Martel is best remembered for winning the Battle of Tours (more correctly the Battle of Poitiers), which has been romanticized as the salvation of Europe from the Arab menace. Martel's Frankish army defeated an Arab army fighting to spread Islam, which had swept through southern Asia and north Africa, before conquering most of the Iberian peninsula and much of southern France.
Although it took another two generations for the Franks to drive all the Arab garrisons out of what is now France and across the Pyrenees. Charles Martel's halt of the invasion of French soil turned the tide of Islamic advance, and the unification of the Frankish kingdom under Charles Martel, his son Pippin the Short, and his grandson Charlemagne prevented the Ummayad kingdom from expanding over the Pyrenees.
Charles Martel (Martel means "the Hammer") was the son of Pippin of Herstal, Mayor of the Palace of Austrasia, and his concubine Alpaida. On Pippin's death in 714, the succession passed to an infant grandson, Theodoald. The faction of Austrasian nobles who supported Theodoald was led by his stepmother, Pippin's widow, Plectrude. Charles, who was already an adult, led a rival faction and prevailed in a series of battles against both invading Neustrian Franks and the forces of Plectrude. Between 718 and 723, Charles secured his power through a series of victories and by winning the loyalty of several important clerics. This he accomplished in part by donating lands and money for the foundations of abbeys such as Echternach[?].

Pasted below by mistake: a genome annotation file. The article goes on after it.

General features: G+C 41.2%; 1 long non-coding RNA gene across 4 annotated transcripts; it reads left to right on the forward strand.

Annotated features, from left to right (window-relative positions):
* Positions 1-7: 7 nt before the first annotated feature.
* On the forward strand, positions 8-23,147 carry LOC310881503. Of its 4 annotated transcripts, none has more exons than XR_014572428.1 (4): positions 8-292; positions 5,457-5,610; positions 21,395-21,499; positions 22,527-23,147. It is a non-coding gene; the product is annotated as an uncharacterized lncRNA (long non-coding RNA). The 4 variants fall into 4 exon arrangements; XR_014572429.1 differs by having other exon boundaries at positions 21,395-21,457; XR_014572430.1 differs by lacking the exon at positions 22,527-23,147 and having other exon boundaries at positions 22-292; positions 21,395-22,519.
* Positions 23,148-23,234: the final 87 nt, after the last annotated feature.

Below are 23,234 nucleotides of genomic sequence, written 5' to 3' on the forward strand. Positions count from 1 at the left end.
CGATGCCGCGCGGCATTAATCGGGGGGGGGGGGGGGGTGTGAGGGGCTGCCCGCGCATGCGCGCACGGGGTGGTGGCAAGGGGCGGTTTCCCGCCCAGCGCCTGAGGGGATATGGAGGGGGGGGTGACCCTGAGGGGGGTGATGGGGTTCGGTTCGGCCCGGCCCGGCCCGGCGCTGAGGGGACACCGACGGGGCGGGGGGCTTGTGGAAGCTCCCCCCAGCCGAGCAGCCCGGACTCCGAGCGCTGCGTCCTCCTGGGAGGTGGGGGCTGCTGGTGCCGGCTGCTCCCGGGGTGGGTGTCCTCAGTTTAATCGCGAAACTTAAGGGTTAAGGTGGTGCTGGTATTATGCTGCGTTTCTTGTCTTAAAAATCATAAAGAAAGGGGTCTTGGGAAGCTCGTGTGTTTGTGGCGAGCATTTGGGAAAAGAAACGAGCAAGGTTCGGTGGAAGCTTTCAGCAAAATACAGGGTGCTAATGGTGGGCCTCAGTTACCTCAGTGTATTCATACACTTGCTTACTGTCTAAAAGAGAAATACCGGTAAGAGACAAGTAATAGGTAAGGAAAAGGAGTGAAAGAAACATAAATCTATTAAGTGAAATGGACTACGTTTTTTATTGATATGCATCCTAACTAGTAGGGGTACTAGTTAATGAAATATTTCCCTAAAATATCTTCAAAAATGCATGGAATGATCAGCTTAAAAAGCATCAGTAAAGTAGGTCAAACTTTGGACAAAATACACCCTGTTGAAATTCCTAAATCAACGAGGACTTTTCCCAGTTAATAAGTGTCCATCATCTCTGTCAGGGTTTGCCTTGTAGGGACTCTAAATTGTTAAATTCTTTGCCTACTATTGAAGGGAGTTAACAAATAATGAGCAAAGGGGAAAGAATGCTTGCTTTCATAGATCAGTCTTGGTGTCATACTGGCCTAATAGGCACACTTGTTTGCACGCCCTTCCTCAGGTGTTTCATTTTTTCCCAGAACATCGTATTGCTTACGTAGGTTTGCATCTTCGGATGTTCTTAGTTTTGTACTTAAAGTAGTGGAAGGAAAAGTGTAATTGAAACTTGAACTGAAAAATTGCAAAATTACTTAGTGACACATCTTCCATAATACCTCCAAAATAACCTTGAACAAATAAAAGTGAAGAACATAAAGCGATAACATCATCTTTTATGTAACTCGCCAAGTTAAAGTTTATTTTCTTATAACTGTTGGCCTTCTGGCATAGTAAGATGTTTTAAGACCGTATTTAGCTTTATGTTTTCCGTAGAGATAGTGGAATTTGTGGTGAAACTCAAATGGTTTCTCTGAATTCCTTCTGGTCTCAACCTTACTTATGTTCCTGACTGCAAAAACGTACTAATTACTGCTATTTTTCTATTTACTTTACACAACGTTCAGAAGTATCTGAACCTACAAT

In the subsequent decade, Charles led the Frankish army against the eastern duchies, Bavaria and Alemannia, and the southern duchies, Aquitaine and Provence. He dealt with the ongoing conflict with the Saxons to his northeast with some success, but full conquest of the Saxons and their incorporation into the Frankish empire would wait for his grandson Charlemagne.
Charles Martel's wives were (1) Chrotrud or Rotrude (690-724) (mother of Pippin and Carloman), and (2) Swanachild.
Charles Martel died on October 22, 741, at Quierzy[?] in what is today the Aisne department in the Picardy region of France. He was interred at Saint Denis Basilica in Paris, France. He was succeeded by his sons, Carloman, Pippin the Short, and Grifo[?].